International relations major Rebecca Schectman ’16 will spend a year working in Asia after being selected for the 2016-2017 class of Luce Scholars. She is one of only two students from the College of William and Mary to be chosen for this fellowship since it began in 1974.
Schectman will join 17 other students to do research and practice international relations in Asia. The Luce Scholar fellowship was designed for students who were interested in Asia or Asia Studies but have had little to no experience in the field. It is an opportunity for students to get to work in the field of international relations, providing a contrast to the academic theory taught in the classroom.
According to Schectman, she knew that she wanted to spend time abroad following graduation but was not sure exactly what she wanted to do.
“I knew I wanted to spend a year working abroad, but I hadn’t really considered Asia, or this scholarship, because I didn’t have any experience there,” Schectman said in a press statement. “But then I realized that’s exactly what the Luce Foundation is looking for.”
“They are trying to get people who are really talented and smart who don’t know much about Asia,” Tierney said. “Rebecca has done so much work on international relations and development in two other regions, Africa and Latin America. If I were them, I would want to get somebody who is comfortable in a multicultural setting and field research.”
Previously, Schectman worked as an AidData summer fellow in Uganda where she partnered with UNICEF and has spent time in Argentina. She has also spent time working as a researcher at the Center for African Development.
Along with her application for the fellowship, she included four letters of recommendation, including one from her major advisor professor Michael Tierney. According to Tierney, she is a perfect candidate for this fellowship because of her wide variety of experience in the field of international relations.
“They are trying to get people who are really talented and smart who don’t know much about Asia,” Tierney said. “Rebecca has done so much work on international relations and development in two other regions, Africa and Latin America. If I were them, I would want to get somebody who is comfortable in a multicultural setting and field research. She doesn’t have a specialty in East Asia and that’s what they want. I am guessing there is not a huge number of people with these backgrounds or with that interest in Asia, which probably helped Rebecca a lot. She is incredibly broadly trained in quantitative skills, GIS mapping, econometrics, and fiscal analysis. She is also obviously gifted at learning languages. She is an ideal candidate. I feel sorry for people from Yale and Harvard who she beat out.”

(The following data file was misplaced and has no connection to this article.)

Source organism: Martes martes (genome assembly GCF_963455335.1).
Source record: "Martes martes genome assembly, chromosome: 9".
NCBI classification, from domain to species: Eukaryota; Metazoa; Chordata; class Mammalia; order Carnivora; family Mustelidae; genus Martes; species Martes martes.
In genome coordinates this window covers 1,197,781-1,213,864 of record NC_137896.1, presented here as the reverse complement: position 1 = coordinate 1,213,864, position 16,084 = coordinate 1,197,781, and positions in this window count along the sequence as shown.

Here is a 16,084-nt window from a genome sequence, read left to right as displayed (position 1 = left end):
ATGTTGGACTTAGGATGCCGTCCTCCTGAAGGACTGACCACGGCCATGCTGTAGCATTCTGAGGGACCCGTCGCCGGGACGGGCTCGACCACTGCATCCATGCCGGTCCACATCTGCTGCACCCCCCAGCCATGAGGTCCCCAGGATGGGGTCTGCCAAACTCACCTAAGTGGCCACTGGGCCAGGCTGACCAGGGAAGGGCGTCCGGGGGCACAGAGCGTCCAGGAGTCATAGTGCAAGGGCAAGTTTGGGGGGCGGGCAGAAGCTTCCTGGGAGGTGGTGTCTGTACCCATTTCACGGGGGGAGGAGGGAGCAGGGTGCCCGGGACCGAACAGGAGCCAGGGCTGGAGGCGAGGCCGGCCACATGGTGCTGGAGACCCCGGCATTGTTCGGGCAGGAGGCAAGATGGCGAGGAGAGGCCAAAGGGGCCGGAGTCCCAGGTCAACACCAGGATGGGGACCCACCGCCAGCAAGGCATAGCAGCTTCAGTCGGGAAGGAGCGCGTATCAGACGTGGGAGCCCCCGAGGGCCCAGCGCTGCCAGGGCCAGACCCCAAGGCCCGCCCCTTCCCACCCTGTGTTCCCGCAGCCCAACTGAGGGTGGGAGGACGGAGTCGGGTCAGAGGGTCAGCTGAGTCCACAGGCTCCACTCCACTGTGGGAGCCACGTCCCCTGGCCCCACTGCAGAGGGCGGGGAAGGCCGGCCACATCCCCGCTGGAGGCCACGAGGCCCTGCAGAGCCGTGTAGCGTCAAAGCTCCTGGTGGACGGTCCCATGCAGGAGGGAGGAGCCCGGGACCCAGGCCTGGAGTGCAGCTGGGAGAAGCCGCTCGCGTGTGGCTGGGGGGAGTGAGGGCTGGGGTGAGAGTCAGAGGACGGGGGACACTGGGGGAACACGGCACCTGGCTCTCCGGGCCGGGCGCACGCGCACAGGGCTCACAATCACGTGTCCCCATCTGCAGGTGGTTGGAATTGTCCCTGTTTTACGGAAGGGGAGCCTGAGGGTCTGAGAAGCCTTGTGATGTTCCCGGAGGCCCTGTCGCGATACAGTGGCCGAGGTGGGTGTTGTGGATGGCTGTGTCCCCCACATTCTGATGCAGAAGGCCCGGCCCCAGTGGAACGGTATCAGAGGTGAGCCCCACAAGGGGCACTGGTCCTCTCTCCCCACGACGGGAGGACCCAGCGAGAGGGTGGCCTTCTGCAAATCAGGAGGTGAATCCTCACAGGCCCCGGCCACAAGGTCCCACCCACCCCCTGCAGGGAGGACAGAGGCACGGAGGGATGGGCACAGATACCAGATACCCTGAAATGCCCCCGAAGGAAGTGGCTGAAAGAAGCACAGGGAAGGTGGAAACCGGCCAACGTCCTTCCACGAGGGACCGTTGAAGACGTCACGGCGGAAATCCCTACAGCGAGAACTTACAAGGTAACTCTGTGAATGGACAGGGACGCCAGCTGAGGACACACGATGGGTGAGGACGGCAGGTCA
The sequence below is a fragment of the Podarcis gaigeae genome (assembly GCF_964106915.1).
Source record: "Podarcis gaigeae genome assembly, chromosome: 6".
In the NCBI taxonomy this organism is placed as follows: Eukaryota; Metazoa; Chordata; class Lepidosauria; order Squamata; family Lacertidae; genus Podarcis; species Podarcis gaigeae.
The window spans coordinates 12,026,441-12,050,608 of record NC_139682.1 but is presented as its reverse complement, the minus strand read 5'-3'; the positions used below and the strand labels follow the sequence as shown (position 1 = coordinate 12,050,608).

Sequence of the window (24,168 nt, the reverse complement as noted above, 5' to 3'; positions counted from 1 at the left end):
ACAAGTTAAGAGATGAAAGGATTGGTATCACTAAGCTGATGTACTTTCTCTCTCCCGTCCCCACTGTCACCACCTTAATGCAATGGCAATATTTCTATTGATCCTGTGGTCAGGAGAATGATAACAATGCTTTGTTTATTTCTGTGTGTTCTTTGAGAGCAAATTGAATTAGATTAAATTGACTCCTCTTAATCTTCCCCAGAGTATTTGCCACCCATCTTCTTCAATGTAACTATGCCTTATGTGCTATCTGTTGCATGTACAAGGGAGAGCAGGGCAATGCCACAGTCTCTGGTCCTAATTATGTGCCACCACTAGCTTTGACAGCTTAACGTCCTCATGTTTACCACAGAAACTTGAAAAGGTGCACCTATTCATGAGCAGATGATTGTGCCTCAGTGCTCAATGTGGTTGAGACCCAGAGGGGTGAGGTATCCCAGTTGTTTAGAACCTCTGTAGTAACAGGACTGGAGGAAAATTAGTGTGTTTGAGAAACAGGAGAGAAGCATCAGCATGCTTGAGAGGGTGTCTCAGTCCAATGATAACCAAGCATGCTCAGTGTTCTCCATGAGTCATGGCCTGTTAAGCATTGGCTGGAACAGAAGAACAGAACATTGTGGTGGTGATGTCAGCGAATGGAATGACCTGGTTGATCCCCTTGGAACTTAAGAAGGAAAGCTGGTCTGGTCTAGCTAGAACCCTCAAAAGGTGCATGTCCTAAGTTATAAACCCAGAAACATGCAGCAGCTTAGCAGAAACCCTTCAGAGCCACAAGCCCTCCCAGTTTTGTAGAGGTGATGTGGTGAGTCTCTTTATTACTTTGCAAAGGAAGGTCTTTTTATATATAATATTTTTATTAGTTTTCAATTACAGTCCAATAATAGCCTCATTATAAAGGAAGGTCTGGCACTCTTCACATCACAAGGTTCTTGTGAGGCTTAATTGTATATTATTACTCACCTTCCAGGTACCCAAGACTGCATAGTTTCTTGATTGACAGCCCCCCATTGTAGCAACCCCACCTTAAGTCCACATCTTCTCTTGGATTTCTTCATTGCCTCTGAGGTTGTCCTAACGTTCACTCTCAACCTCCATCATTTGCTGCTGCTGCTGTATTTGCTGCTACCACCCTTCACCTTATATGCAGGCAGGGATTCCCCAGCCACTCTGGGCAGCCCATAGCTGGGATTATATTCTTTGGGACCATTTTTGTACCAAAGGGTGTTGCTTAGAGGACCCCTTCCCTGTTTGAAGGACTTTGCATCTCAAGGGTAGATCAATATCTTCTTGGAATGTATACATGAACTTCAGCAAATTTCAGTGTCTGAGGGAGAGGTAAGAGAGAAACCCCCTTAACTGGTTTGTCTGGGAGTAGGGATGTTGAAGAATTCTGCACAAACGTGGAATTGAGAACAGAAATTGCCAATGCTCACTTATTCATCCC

“Rebecca Schectman’s success in the prestigious Luce Scholarship competition is a testament to the outstanding abilities of [William and Mary] undergraduates interested in global and regional issues,” Hanson said in a press statement.
Although Schectman does not yet know what she will be doing during her year abroad, she is interested in using social science research methods to learn more about refugee issues and development issues. Schectman hopes to work in Malaysia, Myanmar or Thailand.
Vice Provost for International Affairs and Director of the Reves Center for International Studies Steve Hanson said in a press statement that Schectman’s selection for the fellowship reflects the abilities of the College’s undergraduates.
“Rebecca Schectman’s success in the prestigious Luce Scholarship competition is a testament to the outstanding abilities of [William and Mary] undergraduates interested in global and regional issues,” Hanson said in a press statement. “All of us at [William and Mary] know that Rebecca will take full advantage of this opportunity and go on to make a real difference in the world.”
Tierney also said that this opportunity would be beneficial for Schectman in terms of her future career. He says she will have plenty of opportunity to succeed in a graduate program when she returns and that this experience will help her find a job in the field of international relations.
The other student from the College selected for the Luce Scholar program was Jason Ferguson ’03 who spent 2009-2010 in Taipei working for National Taiwan University’s Population and Gender Studies Center and Women Research Program.
3/16/2016 5:10 p.m. An earlier version of this article incorrectly referred to professor Michael Tierney as Dominic Tierney.